Time-lapse imaging of TC axons further showed that axon branching and synapse formation of thalamic neurons were continuous and dynamic with addition and elimination (Figure 4)12. Moreover, most branches were found to emerge from SYP-EGFP puncta, indicating that presynaptic sites trigger branch formation (for details, see12).

Figure 1
Figure 1. The procedure for preparation of an organotypic cocultures of the thalamus and cerebral cortex. (A) The top view of a neonatal rat brain. The first cut is made parallel to the midline (1). Then, 300 - 500-μm-thick coronal sections are cut from the primary visual and somatosensory cortex (2). Finally, make a parasagittal cut to obtain the cortical slices (3). (B) A schematic representation of an organotypic coculture of the thalamus and cerebral cortex. Cortical slices from postnatal day 2 rat and thalamic blocks from embryonic day 15 are cocultured on the membrane filter. Please click here to view a larger version of this figure.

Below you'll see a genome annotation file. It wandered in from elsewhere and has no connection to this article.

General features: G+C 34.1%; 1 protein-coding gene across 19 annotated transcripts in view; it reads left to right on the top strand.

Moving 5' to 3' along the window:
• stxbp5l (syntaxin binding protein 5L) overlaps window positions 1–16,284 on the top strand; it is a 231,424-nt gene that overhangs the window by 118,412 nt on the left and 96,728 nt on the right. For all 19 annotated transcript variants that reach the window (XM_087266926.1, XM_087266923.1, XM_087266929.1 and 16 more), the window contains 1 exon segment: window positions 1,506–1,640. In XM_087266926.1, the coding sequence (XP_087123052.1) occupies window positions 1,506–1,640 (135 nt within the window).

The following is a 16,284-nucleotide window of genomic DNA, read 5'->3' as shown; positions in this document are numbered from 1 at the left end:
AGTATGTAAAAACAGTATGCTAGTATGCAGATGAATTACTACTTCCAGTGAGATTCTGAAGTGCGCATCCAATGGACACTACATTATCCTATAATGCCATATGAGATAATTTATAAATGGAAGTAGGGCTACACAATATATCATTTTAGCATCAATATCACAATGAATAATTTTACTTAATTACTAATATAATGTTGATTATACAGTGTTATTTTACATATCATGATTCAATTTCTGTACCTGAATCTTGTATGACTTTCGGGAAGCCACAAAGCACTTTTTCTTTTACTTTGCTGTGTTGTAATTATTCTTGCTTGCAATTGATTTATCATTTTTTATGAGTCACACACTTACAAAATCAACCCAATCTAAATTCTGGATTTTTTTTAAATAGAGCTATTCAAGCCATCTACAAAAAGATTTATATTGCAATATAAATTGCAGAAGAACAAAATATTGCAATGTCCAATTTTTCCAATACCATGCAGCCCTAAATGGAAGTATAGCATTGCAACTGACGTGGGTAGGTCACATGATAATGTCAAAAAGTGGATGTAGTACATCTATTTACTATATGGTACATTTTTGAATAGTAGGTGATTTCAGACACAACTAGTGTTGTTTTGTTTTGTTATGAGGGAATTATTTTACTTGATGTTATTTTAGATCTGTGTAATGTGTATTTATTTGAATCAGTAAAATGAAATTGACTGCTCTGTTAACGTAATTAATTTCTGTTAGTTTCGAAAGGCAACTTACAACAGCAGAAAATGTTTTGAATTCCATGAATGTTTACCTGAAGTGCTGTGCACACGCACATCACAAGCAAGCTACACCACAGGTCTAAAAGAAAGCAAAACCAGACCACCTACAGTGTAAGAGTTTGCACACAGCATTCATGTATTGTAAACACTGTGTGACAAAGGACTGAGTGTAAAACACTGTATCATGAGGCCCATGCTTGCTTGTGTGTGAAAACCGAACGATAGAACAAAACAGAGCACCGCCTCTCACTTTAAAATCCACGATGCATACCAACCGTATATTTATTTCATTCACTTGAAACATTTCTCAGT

Figure 2
Figure 2. A schematic diagram of electrical instruments for electroporation. The stimulator, the isolator, and the electrode pipette are connected in series. To deliver negatively charged DNA, the electrode pipette is connected to the negative terminal of the isolator. The electrical currents for electroporation can be monitored with the oscilloscope. TH: thalamus. Please click here to view a larger version of this figure.

Figure 3